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Subject: Re: atomic_ref::required_alignment usefulness
From: Thiago Macieira (thiago_at_[hidden])
Date: 2020-02-11 01:17:45


On Monday, 10 February 2020 08:53:28 PST Andrey Semashev via Std-Discussion
wrote:
> > Is there any wording we can add to ask implementations to increase
> > alignment so that it is lock-free? Or is it a QoI?
>
> I did not find one, therefore my confusion.

Sorry, rephrasing: can you come up with the wording so that the
required_alignment is suitabe for lock_free operations?

> > No, atomicity is guaranteed on x86 by the hardware, though with extremely
> > poor performance, hence the suggestion to shoot with extreme prejudice.
> > The very newest processors announced by Intel have a "Split Lock
> > Detection" feature, which is not enabled by default and will cause a HW
> > exception like you describe. What you're describing is a future feature,
> > not current and past behaviour.
> >
> > The Linux kernel does not implement a CAS emulation and from what I
> > understand from my colleagues, it doesn't want to.
>
> My understanding is that split lock detection allows the kernel to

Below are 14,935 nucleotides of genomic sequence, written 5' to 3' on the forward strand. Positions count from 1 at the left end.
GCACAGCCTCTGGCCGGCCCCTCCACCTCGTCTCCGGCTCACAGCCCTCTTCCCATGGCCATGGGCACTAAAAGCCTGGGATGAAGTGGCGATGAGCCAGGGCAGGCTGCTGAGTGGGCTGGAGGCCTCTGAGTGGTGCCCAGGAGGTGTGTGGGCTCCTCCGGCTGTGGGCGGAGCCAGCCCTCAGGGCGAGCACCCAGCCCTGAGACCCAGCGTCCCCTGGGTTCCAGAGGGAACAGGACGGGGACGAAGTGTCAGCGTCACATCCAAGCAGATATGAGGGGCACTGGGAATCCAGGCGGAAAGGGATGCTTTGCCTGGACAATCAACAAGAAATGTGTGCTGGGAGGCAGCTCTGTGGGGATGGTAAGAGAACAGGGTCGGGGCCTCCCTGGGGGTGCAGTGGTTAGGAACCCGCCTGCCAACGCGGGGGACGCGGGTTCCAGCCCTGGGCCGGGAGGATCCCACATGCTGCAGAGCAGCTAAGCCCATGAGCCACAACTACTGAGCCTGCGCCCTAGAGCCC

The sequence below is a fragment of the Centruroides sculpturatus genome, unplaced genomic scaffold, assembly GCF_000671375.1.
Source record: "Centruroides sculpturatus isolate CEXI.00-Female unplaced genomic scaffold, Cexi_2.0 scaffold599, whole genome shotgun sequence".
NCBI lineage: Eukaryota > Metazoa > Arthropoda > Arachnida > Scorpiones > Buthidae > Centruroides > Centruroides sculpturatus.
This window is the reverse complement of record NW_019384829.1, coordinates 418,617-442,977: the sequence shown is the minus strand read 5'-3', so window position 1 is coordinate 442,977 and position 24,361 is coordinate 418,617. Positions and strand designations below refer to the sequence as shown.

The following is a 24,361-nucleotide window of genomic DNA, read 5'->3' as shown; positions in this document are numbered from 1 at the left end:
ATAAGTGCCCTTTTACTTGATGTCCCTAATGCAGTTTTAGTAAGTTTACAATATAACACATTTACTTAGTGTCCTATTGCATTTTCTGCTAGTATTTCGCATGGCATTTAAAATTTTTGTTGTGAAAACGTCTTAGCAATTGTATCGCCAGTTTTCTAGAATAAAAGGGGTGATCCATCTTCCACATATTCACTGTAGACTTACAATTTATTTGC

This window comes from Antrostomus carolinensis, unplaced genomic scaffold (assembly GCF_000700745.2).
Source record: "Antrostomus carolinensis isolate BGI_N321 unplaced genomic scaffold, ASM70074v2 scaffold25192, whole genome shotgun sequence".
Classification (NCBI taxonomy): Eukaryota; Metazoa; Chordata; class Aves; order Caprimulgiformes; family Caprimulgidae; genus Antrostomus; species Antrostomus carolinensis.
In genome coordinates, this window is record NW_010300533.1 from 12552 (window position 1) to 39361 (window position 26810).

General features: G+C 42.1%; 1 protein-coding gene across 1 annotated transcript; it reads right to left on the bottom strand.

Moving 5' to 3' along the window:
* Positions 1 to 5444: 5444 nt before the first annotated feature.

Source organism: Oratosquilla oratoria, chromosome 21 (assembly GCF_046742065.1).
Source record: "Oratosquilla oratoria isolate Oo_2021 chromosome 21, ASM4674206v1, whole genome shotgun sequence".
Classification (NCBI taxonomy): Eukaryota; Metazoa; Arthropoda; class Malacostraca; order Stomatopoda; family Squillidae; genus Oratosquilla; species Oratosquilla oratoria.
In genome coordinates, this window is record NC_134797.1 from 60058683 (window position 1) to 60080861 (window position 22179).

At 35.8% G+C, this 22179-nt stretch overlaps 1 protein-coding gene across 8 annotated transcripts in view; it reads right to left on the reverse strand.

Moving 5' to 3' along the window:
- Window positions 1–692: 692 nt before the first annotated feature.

> handle the misaligned atomic operation. However, AFAIK, the requirement
> for alignment has always been there, as documented in SDM. Older
> processors simply crash with GP exception on alignment violation.

It depends on what instruction we're talking about. As you've discovered,
CMPXCHG16B does enforce a 16-byte alignment. And since it's the only 16-byte
atomic instruction, any 16-byte atomic operation on x86-64 requires the
alignment. Any other access will simply #GP(0).

But this does not apply to other instructions. For all others, the HW does and
has always done (since at least i386) unaligned atomic operations, silently.
The new thing is that Ice Lake Server and Tiger Lake can detect the situation
and trap with an #AC (not #GP(0)).

That's the same trap as would be produced by enabling the AC bit in the EFLAGS
register. But since that flag applies to all accesses, not just atomic, so no
one ever sets it. The CLAC and STAC instructions are basically unused, so they
got repurposed for SMAP a few years ago. The new setting applies only to
atomic accesses and cannot be disabled by user space.

In any case, CMPXCHG16B is a good example. We want that
atomic_ref<16bytes>::required_alignment be 16 on x86-64.

-- 
Thiago Macieira - thiago (AT) macieira.info - thiago (AT) kde.org
   Software Architect - Intel System Software Products

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